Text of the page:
Scotland in Europe Update 16th December 2016

It's been another busy week in Strasbourg, including the final address from Martin Schulz before he stands down as President of the European Parliament. He's been decent, and it will be interesting to see how his successor does. One thing is for certain - whoever succeeds him will have their work cut out for them over the next few years. 

The big news this week though is that Alex Salmond has been in Brussels meeting with President of the European Commission Jean-Claude Juncker. After their meeting he commented:

“The President told me that Scotland had earned the right to be heard and listened to. Undoubtedly this is a result of the diplomatic efforts of the First Minister and her team.” 

This just shows how the discussions taking place on Scotland's behalf are covering all the angles, and people are working hard to protect Scotland's place in Europe. 

On a lighter note, you may be amused to note that, in the absence of a definition from Theresa May’s government, the Oxford English Dictionary editors have started work on a definition of Brexit! The link is below. 

As always, please do feel free to share this update and encourage people to register for more at, and I hope you continue to find these emails useful. 

Yours aye,


David Davis announced that the Brexit ‘plan’ of the UK Government will not be published before February

Access to the single market is contingent on freedom of movement, according to Jens Weidmann, President of the German Federal Bank (in German).

The House of Lords have published a couple of interesting reports on Brexit.

Firstly, they have advocated that Northern Ireland should be given special status and maintain an open land border. They also argued that control over EU migration should be devolved to the Northern Irish Assembly. The FT undertook a good analysis of the main points:

The full report is available here:

Secondly, they produced a more wide ranging report on the options for UK trade. This assesses a number of potential options for the UK including:

  • the European Economic Area (EEA)
  • a customs union with the EU
  • a Free Trade Agreement (FTA)
  • trade based on World Trade Organisation (WTO) rules.

The full report is available here:     

Le Monde reported that UK universities have experienced a 9% drop in the number of applicants from the rest of the EU as they closed deadline applications for the next academic year (in French).

Liberation interviewed the former UK diplomat who drafted Article 50 of the EU treaties. Lord John Kerr says the most interesting event to expect is UK Supreme Court's response to Scotland's position that Holyrood's assent is required to activate Article 50.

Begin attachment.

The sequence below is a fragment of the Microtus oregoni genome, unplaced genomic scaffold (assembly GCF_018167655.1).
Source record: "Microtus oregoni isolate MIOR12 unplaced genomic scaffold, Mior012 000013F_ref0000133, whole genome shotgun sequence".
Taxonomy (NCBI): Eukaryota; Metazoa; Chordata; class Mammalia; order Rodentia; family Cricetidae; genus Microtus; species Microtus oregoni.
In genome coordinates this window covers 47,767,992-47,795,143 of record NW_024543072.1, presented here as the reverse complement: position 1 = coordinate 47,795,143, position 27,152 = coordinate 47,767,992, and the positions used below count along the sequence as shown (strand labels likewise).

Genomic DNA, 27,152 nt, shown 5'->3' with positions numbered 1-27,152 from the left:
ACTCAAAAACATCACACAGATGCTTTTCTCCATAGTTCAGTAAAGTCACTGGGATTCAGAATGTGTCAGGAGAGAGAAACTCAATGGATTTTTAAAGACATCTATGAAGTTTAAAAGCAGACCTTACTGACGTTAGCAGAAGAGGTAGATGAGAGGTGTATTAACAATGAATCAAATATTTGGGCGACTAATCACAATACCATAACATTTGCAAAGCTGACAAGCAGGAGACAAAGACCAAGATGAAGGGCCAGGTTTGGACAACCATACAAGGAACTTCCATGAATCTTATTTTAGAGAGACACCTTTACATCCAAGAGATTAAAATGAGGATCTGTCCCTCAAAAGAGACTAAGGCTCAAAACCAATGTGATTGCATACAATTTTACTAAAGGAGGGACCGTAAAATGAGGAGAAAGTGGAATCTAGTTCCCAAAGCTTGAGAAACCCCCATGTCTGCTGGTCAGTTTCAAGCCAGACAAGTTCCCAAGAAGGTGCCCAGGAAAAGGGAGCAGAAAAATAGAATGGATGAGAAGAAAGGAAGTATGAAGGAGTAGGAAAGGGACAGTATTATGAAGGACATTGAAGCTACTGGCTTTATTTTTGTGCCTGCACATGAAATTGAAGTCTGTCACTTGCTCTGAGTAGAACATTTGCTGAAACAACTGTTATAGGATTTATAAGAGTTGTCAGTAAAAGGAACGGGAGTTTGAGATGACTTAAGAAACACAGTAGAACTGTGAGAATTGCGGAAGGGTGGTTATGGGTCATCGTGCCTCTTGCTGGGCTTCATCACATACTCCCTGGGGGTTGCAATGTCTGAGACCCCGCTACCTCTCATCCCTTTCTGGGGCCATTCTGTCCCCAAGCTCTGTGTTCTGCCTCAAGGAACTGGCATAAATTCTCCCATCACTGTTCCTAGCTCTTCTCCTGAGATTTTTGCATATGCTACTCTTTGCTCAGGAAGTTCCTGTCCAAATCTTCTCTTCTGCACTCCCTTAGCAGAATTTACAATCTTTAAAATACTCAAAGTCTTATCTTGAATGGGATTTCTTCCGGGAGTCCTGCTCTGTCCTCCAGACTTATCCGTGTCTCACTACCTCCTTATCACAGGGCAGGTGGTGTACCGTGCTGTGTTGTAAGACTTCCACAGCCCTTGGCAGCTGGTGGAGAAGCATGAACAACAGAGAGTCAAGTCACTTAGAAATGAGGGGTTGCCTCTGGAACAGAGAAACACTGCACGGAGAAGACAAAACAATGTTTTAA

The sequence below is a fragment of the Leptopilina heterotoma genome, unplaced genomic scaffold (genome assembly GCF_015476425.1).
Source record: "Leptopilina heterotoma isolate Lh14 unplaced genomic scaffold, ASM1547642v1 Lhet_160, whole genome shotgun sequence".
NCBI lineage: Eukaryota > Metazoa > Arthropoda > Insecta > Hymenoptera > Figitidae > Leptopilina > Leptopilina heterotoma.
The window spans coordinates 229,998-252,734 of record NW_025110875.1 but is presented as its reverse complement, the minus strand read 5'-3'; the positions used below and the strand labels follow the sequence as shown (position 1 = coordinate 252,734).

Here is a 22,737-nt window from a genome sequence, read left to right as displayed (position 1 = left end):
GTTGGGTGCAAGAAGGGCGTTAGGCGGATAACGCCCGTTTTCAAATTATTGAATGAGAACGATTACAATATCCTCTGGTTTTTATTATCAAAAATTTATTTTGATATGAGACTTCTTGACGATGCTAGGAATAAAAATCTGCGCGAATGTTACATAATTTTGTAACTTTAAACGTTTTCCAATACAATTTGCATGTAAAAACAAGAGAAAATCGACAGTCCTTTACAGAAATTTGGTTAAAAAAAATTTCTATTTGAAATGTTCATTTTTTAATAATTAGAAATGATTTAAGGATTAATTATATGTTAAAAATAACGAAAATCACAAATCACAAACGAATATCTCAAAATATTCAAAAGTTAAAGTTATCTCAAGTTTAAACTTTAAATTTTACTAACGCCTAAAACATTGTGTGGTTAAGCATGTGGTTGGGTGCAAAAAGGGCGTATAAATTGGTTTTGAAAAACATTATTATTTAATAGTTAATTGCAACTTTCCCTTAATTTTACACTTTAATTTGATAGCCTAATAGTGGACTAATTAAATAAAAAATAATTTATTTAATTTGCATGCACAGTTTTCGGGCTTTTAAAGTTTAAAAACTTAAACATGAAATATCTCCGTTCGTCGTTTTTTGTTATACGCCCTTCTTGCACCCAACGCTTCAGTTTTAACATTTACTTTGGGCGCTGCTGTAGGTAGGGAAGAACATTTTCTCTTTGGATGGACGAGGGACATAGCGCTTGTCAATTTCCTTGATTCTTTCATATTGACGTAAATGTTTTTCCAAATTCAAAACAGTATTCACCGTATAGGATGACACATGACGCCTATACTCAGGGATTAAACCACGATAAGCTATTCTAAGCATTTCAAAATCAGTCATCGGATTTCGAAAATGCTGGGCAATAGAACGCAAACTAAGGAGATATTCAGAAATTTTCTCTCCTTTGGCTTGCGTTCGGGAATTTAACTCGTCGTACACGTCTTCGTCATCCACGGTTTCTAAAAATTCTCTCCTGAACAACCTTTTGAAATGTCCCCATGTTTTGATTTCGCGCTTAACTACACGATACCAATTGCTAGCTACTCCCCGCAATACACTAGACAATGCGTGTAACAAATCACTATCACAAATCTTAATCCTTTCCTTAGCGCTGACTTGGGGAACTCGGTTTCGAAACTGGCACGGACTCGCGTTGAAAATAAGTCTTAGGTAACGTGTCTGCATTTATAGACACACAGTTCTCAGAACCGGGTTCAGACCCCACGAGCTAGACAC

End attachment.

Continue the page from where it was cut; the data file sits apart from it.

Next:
EU citizens should collect proof of living in UK, according to Helena Kennedy QC. The advise may be sensible but it is unacceptable that we have reached this position. Rest assured, I will continue to stand up for rights of European citizens in Scotland.

“…hostility to migrants was rooted in nativism, not economics” according to the The Centre for European Reform.

Alex Salmond met with the President of the European Commission Jean-Claude Juncker.

Nicola Sturgeon was included in Foreign Policy Magazine's list of global thinkers for 2016.

The Institute of International and European Affairs in Dublin have started to put together some thoughts on the political impact that Brexit will have on Ireland.

Nadia Murad and Lamiya Aji Bashar have been awarded the Sakharov Prize by the European Parliament. They were abducted by militants in 2014 and forced into sex slavery, before escaping and becoming activists raising awareness of the abuses of Iraq's Yazidi community. The Sakharov Prize honours those who defend human rights.

and further information is available here:'s-award

"The best relationship you can have with the EU is of course to be inside the EU, not outside. Since the UK is leaving, they will face a less good deal." According to German MEP David McAllister.

The Irish Central Bank has commented that a number of UK financial firms had visited Ireland on factfinding missions.

Simply remaining in the Customs Union may not be the answer to the Brexit riddle according to the Centre of European Reform.

Finally, we may not have a definition of Brexit from the UK Government, but those who make the dictionaries have to move faster. As the senior editor for the Oxford English Dictionary said "spare a thought for us lexicographers, having to decide what Brexit means before anybody else. But perhaps it should have been easy; after all, Brexit means Brexit."